PORTLAND, Maine — The two organizations behind Maine’s multimillion-dollar campaign over gay marriage held a spirited but respectful debate Wednesday evening before a crowd composed largely of supporters of Maine’s same-sex marriage law.
The televised debate, held at the University of Southern Maine, touched on education, the definition of marriage, child rearing by same-sex couples and many of the other key issues dividing voters.
“Frankly, we expect this to be a razor-thin margin,” said Mary Bonauto, civil rights project director for the Gay and Lesbian Advocates and Defenders, who was speaking on behalf of the No on 1/Protect Maine Equality campaign. “We understand this is a change and there are people who are not comfortable with it.”
Question 1 on the November ballot asks voters whether they want to reject the law, passed by the Legislature earlier this year, that grants same-sex couples the right to marry. If Question 1 is rejected, Maine would join five other states where gay marriage is legal but would be the first in the nation where voters endorsed the law.
Brian Souchet with Stand for Marriage Maine, the organization behind the repeal effort, stated repeatedly that his camp defines marriage as when one man and one woman “come together to bring forth the next generation of society.” Instead of gutting the existing marriage law, Souchet said, Maine should address legal inequalities through the state’s domestic partner registry or through other legal changes.
“We do not need a radical redefinition of marriage in order to provide civil liberties protections to all Mainers,” Souchet said.
But Bonauto replied that only “civil, governmental marriage” can provide protection to all couples and families such as hers.
“All of us deserve no less than equal protection,” she said.
There were few, if any, revelations or new arguments heard during Wednesday’s debate. Instead, Souchet and Bonauto offered different predictions about how allowing same-sex marriage will affect families and society in general.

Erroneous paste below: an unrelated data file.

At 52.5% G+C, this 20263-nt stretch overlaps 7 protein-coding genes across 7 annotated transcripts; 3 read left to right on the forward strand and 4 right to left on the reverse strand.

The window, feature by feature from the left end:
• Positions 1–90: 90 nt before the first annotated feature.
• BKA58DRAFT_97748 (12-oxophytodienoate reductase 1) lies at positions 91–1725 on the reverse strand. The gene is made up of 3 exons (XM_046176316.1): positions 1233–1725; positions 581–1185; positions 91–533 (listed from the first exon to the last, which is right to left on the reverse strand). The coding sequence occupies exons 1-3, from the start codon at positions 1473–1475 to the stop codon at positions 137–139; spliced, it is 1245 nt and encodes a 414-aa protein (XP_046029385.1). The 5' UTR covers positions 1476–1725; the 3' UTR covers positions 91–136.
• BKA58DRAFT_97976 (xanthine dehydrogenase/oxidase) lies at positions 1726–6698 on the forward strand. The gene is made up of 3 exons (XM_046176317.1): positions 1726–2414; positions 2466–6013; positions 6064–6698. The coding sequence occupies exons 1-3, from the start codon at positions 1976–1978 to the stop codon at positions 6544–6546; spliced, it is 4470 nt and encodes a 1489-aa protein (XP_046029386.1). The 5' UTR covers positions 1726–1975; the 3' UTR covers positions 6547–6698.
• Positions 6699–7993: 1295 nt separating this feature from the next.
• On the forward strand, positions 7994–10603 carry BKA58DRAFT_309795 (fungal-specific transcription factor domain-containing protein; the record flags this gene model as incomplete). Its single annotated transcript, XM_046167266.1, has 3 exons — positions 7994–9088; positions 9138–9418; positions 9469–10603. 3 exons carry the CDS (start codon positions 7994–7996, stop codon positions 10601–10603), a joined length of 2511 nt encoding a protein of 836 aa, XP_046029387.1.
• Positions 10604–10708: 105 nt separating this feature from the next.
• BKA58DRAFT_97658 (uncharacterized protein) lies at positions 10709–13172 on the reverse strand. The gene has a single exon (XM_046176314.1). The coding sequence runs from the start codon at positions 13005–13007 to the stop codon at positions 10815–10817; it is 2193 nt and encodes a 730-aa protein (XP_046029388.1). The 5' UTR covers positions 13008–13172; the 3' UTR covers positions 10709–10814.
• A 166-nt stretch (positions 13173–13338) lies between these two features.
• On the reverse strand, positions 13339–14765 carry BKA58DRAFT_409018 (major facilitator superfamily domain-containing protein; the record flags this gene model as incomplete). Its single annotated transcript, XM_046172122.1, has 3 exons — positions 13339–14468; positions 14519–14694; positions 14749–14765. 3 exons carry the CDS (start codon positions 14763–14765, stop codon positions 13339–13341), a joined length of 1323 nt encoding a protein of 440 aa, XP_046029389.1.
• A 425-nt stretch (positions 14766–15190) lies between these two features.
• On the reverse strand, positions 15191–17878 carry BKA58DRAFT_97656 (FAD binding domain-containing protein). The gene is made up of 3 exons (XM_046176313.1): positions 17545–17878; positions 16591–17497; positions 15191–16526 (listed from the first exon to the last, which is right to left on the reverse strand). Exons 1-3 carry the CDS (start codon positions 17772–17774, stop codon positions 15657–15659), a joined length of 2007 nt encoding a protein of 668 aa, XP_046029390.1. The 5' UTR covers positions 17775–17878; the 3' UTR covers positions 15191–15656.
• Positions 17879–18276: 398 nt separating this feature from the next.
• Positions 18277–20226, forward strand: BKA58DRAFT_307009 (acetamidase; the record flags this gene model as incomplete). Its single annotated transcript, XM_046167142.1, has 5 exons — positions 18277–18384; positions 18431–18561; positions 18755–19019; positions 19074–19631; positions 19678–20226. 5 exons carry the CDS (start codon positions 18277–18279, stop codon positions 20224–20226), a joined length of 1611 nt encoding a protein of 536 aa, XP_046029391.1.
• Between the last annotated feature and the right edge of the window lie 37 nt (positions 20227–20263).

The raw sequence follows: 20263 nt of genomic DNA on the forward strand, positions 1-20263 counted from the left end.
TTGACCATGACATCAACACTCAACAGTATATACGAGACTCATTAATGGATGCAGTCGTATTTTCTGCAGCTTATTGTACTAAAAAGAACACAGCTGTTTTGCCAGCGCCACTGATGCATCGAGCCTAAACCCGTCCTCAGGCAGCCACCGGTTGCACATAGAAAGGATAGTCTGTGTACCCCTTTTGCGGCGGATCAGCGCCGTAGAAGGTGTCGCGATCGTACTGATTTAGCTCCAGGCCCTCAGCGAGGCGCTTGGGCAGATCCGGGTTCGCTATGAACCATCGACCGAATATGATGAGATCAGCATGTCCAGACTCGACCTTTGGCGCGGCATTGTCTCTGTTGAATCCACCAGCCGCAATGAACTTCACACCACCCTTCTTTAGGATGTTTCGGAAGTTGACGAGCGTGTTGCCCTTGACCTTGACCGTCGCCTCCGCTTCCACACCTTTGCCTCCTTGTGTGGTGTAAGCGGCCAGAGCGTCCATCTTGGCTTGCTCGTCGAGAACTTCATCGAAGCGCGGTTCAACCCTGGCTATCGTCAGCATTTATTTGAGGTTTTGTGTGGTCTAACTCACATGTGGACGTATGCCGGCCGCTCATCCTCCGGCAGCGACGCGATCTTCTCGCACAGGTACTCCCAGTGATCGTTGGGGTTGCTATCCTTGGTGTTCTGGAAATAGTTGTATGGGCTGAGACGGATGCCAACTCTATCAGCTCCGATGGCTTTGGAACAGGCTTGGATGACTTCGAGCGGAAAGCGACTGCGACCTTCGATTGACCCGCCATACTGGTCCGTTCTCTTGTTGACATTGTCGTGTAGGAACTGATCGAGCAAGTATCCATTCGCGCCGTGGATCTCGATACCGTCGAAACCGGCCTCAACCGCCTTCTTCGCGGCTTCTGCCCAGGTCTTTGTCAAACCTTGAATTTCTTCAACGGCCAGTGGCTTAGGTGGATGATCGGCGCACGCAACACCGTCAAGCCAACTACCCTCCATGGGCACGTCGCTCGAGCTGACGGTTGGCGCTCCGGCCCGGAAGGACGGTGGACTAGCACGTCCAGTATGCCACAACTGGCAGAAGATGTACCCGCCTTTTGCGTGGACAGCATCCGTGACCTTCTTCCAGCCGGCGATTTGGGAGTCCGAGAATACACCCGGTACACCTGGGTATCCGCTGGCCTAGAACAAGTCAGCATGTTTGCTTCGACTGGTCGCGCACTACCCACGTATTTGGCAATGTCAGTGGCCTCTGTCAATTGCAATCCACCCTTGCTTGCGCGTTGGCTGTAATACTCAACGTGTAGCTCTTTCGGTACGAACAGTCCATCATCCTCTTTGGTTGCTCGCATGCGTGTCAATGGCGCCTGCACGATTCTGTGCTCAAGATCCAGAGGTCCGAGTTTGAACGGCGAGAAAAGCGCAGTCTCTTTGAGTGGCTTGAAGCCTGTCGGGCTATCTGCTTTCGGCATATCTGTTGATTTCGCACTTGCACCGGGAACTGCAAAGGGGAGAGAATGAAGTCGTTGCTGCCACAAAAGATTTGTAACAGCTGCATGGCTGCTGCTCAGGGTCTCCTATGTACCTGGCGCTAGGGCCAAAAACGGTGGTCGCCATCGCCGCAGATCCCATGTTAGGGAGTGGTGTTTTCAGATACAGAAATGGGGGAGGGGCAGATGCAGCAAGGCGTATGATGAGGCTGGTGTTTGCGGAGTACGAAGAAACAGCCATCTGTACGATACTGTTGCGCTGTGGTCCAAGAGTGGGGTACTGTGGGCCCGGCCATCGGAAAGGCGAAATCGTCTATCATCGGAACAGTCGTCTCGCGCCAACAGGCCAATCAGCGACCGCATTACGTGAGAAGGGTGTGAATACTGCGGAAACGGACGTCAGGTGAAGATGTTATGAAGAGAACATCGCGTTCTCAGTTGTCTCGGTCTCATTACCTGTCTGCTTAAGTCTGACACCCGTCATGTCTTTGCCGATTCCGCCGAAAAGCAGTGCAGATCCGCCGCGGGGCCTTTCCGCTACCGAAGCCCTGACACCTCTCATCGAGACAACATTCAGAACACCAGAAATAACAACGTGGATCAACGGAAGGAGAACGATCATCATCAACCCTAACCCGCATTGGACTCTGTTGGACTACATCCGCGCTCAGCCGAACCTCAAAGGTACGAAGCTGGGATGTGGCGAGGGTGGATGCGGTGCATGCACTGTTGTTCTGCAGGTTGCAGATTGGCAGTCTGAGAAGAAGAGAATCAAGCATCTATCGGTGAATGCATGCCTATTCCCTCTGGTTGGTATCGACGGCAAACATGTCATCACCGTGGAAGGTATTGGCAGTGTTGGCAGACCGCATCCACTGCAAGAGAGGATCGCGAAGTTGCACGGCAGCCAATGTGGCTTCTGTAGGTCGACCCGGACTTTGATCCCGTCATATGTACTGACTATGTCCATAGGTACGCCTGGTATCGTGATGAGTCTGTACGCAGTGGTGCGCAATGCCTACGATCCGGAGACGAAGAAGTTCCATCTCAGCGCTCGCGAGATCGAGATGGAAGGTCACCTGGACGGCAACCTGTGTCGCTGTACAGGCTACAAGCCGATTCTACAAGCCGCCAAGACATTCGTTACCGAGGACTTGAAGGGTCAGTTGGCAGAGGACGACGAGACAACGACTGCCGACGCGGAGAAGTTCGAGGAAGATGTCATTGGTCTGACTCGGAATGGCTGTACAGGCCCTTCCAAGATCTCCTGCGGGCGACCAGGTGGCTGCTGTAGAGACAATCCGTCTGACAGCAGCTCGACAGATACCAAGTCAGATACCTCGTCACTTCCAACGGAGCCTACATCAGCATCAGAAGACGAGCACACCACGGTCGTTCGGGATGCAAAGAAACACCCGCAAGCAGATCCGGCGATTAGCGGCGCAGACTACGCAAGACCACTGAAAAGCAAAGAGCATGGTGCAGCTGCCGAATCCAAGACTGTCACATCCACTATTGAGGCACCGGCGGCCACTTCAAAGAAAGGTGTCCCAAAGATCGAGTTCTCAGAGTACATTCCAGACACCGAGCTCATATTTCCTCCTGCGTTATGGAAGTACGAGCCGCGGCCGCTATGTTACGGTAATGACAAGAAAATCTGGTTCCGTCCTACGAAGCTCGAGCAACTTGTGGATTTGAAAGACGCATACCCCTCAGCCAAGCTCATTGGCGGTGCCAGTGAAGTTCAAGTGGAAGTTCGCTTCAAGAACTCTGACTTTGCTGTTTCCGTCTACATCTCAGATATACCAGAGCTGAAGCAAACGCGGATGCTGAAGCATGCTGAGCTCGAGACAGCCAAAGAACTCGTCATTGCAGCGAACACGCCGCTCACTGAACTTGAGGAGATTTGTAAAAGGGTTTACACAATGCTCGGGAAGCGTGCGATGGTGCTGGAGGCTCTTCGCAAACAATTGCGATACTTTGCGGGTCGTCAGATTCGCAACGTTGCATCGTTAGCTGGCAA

Souchet predicted that businesses could face lawsuits or loss of licenses if they deny services to married couples of the same sex. And although the now-suspended law would allow clergy or churches to refuse to perform same-sex wedding ceremonies, Souchet said religious colleges or churches could face legal challenges if they disallow married, same-sex couples to live together in student housing or refuse to help gay or lesbian couples adopt children.
Asked how allowing gay couples to marry could possibly affect existing marriages, Souchet replied: “While it may not impact my particular relationship, it severely, severely affects the society we live in.”
But Bonauto methodically disputed Souchet’s statements, pointing out that the flood of lawsuits and dramatic societal changes never materialized in Massachusetts or other places where same-sex marriages were legalized.
She also countered Souchet’s arguments that marriage is an institution revolving around procreation by pointing out that law does not include ability to reproduce as a criteria. In fact, two 85-year-old nursing home residents with no chance of having children can legally marry, she said.
Bonauto did agree, however, in her own way that legalizing same-sex marriage could have dramatic effects.
“If the ‘no’ side does win, I am fairly certain that we are going to see an outbreak of happiness,” she said to laughs from the audience.
An estimated 500 people — the vast majority wearing red or a “No on 1” sticker to signal their support for Maine’s same-sex marriage law — attended the debate, which was sponsored by WMTW-TV, the Portland Press Herald, the Kennebec Journal and the Waterville Morning Sentinel. The crowd mostly complied with requests to keep quiet during the hour-long discussion, although there were occasional outbreaks of claps or hisses.